This is a pretty simple time-waster I made for parties. But first, be warned: This game involves the discussion of serial killers, their victims, and their methods. This is not a game for anyone squeamish about said subjects. Nor is this a game you should be playing with your in-laws during thanksgiving. You have been warned.
The gameplay is fairly straight forward, but it requires some preparation. First, go to wikipedia and look up serial killers, and do a search for lists by victim numbers. Pick out a few obscure killers your players are unlikely to recognize. For my game I chose serial killers with bizarre quirks and habits, because I wanted the game to be fairly light.
Next, skim google for some grainy black-and-white pictures that are similar to your killer’s profile. The goal is to present your players with three faces. It’s up to them to guess which is the real killer. And if you really want to mess with their heads, throw in a few B-List celebrities.
So, which one’s the real killer?
Pictured center (B) is a charming old bird by the name of Nannie Doss, AKA The Giggling Grandma. As wikipedia puts it, she poisoned the unholy hell out of 11 people, including four husbands, two children, two sisters, her mother, a grandson, and a nephew. And yes, she was giggling when she confessed this to the police.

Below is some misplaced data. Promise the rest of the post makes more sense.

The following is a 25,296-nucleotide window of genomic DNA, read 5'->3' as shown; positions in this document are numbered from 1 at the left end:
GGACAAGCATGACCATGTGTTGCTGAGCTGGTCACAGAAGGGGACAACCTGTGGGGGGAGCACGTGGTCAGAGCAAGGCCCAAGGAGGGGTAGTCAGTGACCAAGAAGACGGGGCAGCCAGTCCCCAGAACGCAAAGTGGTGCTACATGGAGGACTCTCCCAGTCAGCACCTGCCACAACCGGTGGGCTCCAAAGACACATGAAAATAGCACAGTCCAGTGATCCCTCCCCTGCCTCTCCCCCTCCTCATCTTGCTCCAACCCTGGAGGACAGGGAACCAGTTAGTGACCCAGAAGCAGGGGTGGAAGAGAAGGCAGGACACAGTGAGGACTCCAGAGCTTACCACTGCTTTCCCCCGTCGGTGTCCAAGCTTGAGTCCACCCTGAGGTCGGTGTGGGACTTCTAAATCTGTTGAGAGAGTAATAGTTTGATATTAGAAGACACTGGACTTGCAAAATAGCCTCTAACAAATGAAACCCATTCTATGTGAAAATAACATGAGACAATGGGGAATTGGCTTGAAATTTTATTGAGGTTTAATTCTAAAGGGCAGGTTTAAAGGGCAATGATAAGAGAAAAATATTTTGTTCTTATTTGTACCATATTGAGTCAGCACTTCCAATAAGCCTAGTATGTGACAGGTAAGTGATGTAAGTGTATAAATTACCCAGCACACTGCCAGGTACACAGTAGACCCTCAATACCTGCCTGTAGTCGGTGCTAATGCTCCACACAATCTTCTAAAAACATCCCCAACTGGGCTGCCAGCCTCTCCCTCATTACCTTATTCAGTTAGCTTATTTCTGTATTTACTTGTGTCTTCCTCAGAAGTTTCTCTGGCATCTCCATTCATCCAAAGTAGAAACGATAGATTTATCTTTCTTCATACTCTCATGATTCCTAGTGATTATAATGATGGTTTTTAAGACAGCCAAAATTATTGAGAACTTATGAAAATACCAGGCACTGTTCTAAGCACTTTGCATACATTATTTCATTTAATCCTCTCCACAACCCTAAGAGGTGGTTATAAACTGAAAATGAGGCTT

For guessing who the killer is, award 1 point per player.
Award 2 points per player for guessing the correct method of murder. I limited my categories to strangulation, shooting, poisoning, and dismemberment.
Lastly, award 3 points for the player who guesses closest to the killer’s body count.
The number of victims can be varied significantly, keeping the players on their toes. You might start off with a killer like Doss, whose path of destruction was limited to family members who talked through Perry Mason episodes, and switch to a gentleman like Pedro Lopez, AKA the Monster of the Andes, who stalked and strangled between 100 and 300 young women. But remember, if you stray too far down dark paths during this game, you can turn a lighthearted story session into something genuinely unpleasant.